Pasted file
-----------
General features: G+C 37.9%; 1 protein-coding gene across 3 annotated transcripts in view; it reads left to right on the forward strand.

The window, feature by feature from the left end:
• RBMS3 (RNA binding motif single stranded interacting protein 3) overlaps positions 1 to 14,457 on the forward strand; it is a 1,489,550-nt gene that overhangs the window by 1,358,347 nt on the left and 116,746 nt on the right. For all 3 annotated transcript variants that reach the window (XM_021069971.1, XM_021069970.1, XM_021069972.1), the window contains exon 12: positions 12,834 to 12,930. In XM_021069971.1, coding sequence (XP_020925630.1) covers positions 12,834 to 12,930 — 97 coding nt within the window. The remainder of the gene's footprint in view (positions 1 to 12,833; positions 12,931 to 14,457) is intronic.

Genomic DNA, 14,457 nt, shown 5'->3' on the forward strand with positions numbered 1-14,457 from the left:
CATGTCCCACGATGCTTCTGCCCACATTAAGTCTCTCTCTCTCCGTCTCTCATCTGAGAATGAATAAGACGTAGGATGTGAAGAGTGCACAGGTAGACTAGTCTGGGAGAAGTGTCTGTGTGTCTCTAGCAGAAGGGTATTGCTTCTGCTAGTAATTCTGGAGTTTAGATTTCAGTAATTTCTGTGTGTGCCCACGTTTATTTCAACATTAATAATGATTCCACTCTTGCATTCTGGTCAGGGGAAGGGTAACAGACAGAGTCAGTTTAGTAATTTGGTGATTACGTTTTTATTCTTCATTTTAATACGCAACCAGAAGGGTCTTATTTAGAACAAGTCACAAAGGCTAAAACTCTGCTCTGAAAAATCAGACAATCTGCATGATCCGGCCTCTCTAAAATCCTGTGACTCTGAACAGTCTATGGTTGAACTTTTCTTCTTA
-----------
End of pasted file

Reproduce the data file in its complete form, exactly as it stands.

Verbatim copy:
General features: G+C 37.9%; 1 protein-coding gene across 3 annotated transcripts in view; it reads left to right on the forward strand.

The window, feature by feature from the left end:
• RBMS3 (RNA binding motif single stranded interacting protein 3) overlaps positions 1 to 14,457 on the forward strand; it is a 1,489,550-nt gene that overhangs the window by 1,358,347 nt on the left and 116,746 nt on the right. For all 3 annotated transcript variants that reach the window (XM_021069971.1, XM_021069970.1, XM_021069972.1), the window contains exon 12: positions 12,834 to 12,930. In XM_021069971.1, coding sequence (XP_020925630.1) covers positions 12,834 to 12,930 — 97 coding nt within the window. The remainder of the gene's footprint in view (positions 1 to 12,833; positions 12,931 to 14,457) is intronic.

Genomic DNA, 14,457 nt, shown 5'->3' on the forward strand with positions numbered 1-14,457 from the left:
CATGTCCCACGATGCTTCTGCCCACATTAAGTCTCTCTCTCTCCGTCTCTCATCTGAGAATGAATAAGACGTAGGATGTGAAGAGTGCACAGGTAGACTAGTCTGGGAGAAGTGTCTGTGTGTCTCTAGCAGAAGGGTATTGCTTCTGCTAGTAATTCTGGAGTTTAGATTTCAGTAATTTCTGTGTGTGCCCACGTTTATTTCAACATTAATAATGATTCCACTCTTGCATTCTGGTCAGGGGAAGGGTAACAGACAGAGTCAGTTTAGTAATTTGGTGATTACGTTTTTATTCTTCATTTTAATACGCAACCAGAAGGGTCTTATTTAGAACAAGTCACAAAGGCTAAAACTCTGCTCTGAAAAATCAGACAATCTGCATGATCCGGCCTCTCTAAAATCCTGTGACTCTGAACAGTCTATGGTTGAACTTTTCTTCTTA